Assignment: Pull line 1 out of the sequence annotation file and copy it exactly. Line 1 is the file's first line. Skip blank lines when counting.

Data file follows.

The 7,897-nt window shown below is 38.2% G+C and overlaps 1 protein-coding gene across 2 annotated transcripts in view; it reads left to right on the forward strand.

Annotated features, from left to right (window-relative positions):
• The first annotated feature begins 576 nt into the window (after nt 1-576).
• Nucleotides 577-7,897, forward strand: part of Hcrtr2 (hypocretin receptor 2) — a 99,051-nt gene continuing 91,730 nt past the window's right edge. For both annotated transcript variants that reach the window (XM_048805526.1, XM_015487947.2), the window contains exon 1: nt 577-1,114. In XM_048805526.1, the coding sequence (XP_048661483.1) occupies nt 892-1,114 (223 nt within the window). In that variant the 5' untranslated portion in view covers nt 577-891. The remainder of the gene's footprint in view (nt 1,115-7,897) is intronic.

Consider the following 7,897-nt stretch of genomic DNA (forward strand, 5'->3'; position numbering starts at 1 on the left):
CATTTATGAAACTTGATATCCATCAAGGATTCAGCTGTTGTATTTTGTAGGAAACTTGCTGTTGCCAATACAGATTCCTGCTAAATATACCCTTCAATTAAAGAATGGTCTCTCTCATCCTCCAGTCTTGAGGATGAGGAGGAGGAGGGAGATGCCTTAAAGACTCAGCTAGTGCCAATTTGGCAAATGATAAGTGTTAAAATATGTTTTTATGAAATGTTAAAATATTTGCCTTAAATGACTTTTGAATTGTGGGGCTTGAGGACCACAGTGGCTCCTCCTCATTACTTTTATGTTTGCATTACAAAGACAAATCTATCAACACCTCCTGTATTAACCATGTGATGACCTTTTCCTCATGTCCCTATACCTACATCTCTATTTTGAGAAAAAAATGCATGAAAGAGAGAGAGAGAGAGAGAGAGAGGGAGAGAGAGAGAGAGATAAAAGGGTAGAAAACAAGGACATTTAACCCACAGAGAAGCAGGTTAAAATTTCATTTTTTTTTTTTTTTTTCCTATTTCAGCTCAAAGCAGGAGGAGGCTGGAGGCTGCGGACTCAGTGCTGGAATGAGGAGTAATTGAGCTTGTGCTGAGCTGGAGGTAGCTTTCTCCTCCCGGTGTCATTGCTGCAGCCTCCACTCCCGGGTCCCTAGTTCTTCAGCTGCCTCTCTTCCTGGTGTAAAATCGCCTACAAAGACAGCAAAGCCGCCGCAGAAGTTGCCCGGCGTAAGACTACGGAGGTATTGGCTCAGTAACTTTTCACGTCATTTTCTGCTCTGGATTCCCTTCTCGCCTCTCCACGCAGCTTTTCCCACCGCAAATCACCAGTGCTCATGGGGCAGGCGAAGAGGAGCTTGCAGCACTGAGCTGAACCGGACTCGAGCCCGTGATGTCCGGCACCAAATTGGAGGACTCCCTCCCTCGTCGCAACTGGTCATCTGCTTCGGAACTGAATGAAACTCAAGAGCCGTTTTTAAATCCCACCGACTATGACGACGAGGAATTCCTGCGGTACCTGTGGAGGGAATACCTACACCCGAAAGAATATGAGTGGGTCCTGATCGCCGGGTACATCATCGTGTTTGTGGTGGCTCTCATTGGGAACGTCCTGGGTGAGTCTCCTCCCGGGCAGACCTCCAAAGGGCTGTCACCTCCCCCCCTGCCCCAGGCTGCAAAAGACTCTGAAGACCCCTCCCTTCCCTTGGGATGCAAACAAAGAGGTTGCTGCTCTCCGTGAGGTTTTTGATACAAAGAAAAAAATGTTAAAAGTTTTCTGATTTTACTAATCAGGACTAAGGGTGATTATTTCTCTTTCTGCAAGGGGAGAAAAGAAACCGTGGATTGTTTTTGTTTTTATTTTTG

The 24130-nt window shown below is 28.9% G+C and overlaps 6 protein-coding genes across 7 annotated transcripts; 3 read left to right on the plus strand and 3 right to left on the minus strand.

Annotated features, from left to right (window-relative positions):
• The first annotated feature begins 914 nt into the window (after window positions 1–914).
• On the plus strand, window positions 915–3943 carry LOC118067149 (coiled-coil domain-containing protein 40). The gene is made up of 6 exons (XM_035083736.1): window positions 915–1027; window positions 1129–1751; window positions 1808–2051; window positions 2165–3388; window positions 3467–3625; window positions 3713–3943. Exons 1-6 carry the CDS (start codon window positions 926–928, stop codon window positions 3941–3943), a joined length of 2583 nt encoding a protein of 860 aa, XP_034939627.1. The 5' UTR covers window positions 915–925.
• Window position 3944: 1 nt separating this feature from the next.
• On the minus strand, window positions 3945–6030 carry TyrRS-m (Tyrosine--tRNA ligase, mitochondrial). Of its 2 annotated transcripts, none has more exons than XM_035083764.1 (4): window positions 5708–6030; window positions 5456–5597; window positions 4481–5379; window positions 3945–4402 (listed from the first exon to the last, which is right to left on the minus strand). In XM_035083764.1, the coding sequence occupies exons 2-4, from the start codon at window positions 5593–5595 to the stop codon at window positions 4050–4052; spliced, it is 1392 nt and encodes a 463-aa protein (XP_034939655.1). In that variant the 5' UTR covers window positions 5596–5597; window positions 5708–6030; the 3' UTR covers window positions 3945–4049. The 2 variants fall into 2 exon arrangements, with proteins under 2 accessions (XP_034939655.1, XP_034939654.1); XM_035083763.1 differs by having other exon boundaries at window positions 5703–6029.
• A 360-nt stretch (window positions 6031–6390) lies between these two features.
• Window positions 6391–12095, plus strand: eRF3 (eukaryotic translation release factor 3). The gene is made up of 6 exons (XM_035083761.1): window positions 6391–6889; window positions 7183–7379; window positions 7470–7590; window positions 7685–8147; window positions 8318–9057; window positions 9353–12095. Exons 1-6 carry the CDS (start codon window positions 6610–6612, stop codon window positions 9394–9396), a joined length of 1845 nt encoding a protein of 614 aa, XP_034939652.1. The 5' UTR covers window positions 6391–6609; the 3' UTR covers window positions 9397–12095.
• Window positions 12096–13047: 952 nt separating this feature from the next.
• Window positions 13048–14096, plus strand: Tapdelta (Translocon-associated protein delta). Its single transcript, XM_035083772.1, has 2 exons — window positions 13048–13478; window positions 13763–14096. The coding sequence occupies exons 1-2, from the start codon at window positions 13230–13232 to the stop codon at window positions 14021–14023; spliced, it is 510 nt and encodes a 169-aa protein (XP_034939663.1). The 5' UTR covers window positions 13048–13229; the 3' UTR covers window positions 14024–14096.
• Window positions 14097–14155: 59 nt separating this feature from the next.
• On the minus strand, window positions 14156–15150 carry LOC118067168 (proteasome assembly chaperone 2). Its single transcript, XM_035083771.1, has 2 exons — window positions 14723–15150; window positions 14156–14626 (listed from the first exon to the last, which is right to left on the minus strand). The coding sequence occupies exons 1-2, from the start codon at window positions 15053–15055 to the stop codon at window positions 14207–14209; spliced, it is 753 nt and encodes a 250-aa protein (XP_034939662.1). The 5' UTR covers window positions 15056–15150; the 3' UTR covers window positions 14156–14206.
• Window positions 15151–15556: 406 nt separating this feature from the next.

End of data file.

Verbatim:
The 7,897-nt window shown below is 38.2% G+C and overlaps 1 protein-coding gene across 2 annotated transcripts in view; it reads left to right on the forward strand.